Expert: With open-source software, ROI tough to peg

For businesses looking to move to open-source software, the metrics used to compare return on investment with proprietary software may not always give the best answers. Basing such decisions on the costs associated with licensing fees, hardware, support and maintenance -- all traditional ROI factors -- ignores the expertise of workers who can create and use open-source software.

That was the argument made Thursday at the seventh annual O'Reilly Open Source Convention by Robert M. Lefkowitz, vice president of research and education at Optaros, an open-source consulting and systems integration vendor for large businesses.

In his presentation, Lefkowitz talked about how companies need to devise their own ROI models when evaluating open-source solutions rather than relying on ROI calculations done elsewhere. The idea, he said, is that traditional business measures of ROI focus on monetary savings, while today's IT companies should also consider expertise gained.

"If the best people are using open-source, then that's a reason to go there," Lefkowitz said. "And if the best people are using something else, then you'd want to go there. Where the best people want to go, that's where the future is."

The problem with traditional ROI calculations, he said, is that it is expensive to gather detailed, timely information inside a company for an ROI analysis. Instead of getting accurate data about their own operations, companies often use generic data gathered about similar-size firms that have done their own ROI studies or gotten help from analysts, he said. But that generic data doesn't usually give an accurate picture for every company.

"You can find a study that proves a point, and you can find a study that disproves a point," Lefkowitz said.

Traditionally ROI arguments are made by companies to figure out where and how to grow, while vendors create ROI maps to help figure out sales pitches to customers, he said. "The ROI is the document to build consensus around the plan," he said.

ROI for developers and other staff people is not easy to measure or recognise, Lefkowitz said, but it should be made a part of the equation when looking at whether a company should adopt open-source software.

"Open-source provides a mechanism to identify the good [workers]" because "good people invest in themselves, learning technologies they can use throughout their careers," he said. "Expertise matters. If you have better people, you'll manage the hardware and software better."

One example he cited is search engine company Google, which built a huge IT system with generic white box computers -- creating a powerful network that is unique and efficient with the hardware available to anyone. What made Google different, he said, is that the developers there have done the creative work with open-source software and thinking.

"That's what Google did," Lefkowitz said. "The scarce resource there is the expertise."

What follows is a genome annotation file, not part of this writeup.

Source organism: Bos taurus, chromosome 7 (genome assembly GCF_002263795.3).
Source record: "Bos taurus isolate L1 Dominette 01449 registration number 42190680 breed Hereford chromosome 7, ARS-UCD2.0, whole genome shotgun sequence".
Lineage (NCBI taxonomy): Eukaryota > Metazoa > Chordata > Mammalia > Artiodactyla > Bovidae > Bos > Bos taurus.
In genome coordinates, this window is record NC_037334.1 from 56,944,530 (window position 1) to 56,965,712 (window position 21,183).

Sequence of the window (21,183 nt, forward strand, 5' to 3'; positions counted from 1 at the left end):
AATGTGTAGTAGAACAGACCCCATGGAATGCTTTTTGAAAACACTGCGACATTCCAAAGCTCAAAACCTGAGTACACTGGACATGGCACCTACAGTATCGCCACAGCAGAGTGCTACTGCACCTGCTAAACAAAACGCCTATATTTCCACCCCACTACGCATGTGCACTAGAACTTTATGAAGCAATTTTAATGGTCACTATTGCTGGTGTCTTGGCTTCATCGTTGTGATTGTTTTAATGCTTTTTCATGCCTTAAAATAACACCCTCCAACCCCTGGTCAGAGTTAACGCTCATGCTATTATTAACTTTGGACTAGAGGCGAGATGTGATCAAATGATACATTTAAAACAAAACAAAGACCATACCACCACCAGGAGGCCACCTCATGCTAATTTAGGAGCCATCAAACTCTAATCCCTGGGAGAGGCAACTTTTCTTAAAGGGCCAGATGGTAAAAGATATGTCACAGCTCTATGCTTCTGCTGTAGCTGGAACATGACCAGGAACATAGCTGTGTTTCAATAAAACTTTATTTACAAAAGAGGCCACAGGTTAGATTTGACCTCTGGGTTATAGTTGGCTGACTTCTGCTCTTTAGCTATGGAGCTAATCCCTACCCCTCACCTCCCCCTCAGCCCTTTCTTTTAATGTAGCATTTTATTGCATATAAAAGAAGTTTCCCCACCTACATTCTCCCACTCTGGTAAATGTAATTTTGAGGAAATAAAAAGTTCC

Join the newsletter!

Or

Sign up to gain exclusive access to email subscriptions, event invitations, competitions, giveaways, and much more.

Membership is free, and your security and privacy remain protected. View our privacy policy before signing up.

Error: Please check your email address.
Keep up with the latest tech news, reviews and previews by subscribing to the Good Gear Guide newsletter.

Todd R. Weiss

Computerworld
Show Comments

Cool Tech

Toys for Boys

Family Friendly

Stocking Stuffer

SmartLens - Clip on Phone Camera Lens Set of 3

Learn more >

Christmas Gift Guide

Click for more ›

Brand Post

Most Popular Reviews

Latest Articles

Resources

PCW Evaluation Team

Aysha Strobbe

Microsoft Office 365/HP Spectre x360

Microsoft Office continues to make a student’s life that little bit easier by offering reliable, easy to use, time-saving functionality, while continuing to develop new features that further enhance what is already a formidable collection of applications

Michael Hargreaves

Microsoft Office 365/Dell XPS 15 2-in-1

I’d recommend a Dell XPS 15 2-in-1 and the new Windows 10 to anyone who needs to get serious work done (before you kick back on your couch with your favourite Netflix show.)

Maryellen Rose George

Brother PT-P750W

It’s useful for office tasks as well as pragmatic labelling of equipment and storage – just don’t get too excited and label everything in sight!

Cathy Giles

Brother MFC-L8900CDW

The Brother MFC-L8900CDW is an absolute stand out. I struggle to fault it.

Luke Hill

MSI GT75 TITAN

I need power and lots of it. As a Front End Web developer anything less just won’t cut it which is why the MSI GT75 is an outstanding laptop for me. It’s a sleek and futuristic looking, high quality, beast that has a touch of sci-fi flare about it.

Emily Tyson

MSI GE63 Raider

If you’re looking to invest in your next work horse laptop for work or home use, you can’t go wrong with the MSI GE63.

Featured Content

Product Launch Showcase

Don’t have an account? Sign up here

Don't have an account? Sign up now

Forgot password?